Context: The endocannabinoid (eCB) system is involved in the regulation of food intake and of peripheral metabolism. Although the cross talk between energy metabolism and the circadian system is well documented, little is known about a potential circadian modulation of human eCB activity.
Objective: The objective of the study was to define the 24-hour profile of circulating levels of the most abundant endogenous ligand of the CB1 receptor, 2-arachidonoylglycerol (2-AG), in healthy young nonobese adults studied under controlled bedtime, dietary, and activity conditions.
Methods: Fourteen subjects participated in this 4-day laboratory study with fixed light-dark cycles, standardized meals, and bedtimes. Sleep was recorded each night. On the third day, blood sampling at 15- to 30-minute intervals began at 9:30 pm and continued for 24 hours. Cortisol, leptin, and ghrelin were assayed on all samples, whereas the levels of 2-AG and its structural analog, 2-oleoylglycerol (2-OG), were measured at 60-minute intervals.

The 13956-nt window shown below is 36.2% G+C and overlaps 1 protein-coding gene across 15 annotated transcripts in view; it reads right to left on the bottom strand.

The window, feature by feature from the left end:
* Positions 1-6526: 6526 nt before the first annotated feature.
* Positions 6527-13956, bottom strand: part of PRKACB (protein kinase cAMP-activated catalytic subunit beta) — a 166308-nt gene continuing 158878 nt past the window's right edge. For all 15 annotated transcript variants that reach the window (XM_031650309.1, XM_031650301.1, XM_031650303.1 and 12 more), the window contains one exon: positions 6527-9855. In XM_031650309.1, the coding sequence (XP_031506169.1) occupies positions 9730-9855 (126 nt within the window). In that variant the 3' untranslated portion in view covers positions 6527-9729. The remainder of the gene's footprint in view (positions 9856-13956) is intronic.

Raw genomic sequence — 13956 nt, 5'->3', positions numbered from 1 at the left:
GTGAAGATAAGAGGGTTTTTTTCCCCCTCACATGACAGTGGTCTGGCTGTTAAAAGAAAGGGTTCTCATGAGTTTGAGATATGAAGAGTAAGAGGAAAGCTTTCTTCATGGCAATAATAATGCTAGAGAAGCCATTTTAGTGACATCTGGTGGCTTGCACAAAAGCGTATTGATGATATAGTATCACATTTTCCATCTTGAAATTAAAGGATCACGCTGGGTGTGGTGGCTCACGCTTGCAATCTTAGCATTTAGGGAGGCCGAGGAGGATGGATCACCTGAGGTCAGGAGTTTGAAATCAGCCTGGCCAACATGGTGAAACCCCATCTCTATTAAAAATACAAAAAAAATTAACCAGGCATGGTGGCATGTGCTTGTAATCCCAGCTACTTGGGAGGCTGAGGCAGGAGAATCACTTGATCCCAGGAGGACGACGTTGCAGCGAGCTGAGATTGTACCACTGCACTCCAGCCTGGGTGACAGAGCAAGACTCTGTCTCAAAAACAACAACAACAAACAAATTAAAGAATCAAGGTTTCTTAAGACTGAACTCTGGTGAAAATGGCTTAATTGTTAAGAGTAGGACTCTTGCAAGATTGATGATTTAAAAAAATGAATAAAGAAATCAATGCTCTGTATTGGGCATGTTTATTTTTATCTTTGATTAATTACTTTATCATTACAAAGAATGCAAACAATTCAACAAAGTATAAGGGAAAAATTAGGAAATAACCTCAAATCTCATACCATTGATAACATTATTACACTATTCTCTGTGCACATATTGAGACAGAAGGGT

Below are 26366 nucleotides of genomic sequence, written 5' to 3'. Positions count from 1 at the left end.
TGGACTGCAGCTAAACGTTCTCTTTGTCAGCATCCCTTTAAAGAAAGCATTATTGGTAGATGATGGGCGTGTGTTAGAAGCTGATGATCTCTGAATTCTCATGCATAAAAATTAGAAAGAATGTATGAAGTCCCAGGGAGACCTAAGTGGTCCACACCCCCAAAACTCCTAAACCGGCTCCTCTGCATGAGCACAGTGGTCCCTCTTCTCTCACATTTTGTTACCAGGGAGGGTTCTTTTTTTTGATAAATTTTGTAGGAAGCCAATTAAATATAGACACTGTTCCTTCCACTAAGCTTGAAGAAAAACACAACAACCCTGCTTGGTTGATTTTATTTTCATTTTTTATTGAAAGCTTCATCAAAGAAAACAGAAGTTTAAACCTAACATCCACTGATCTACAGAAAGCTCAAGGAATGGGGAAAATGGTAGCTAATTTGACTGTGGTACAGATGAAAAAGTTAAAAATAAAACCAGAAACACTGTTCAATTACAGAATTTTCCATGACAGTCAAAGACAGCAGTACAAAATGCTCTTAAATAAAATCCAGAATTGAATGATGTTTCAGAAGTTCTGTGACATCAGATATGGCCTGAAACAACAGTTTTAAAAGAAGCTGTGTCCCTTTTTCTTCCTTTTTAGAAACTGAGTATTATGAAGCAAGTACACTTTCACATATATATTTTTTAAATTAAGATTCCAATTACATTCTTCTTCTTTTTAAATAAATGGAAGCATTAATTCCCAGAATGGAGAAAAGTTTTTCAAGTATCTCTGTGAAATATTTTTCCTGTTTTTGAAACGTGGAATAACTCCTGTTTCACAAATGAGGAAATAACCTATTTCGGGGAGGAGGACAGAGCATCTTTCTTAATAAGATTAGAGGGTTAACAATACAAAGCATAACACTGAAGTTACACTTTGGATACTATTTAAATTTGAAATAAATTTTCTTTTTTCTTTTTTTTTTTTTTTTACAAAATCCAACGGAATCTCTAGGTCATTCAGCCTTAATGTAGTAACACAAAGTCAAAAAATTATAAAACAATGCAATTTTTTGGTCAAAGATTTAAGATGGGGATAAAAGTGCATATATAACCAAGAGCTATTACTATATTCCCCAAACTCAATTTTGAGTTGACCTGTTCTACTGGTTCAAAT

Results: All participants exhibited a large circadian variation of 2-AG serum concentrations with a nadir around midsleep, coincident with the middle of the overnight fast. Levels of 2-AG increased continually across the morning, peaking in the early to midafternoon. Peak values represented, on average, a nearly 3-fold increase above nocturnal nadir levels. Concentrations of 2-OG followed a similar pattern, although with a shorter morning increase and lower amplitude.
Conclusions: The findings demonstrate that activity of the eCB system is profoundly modulated by circadian rhythmicity and suggest that its impact on the regulation of food intake is suppressed during sleep and is maximal during early to midafternoon.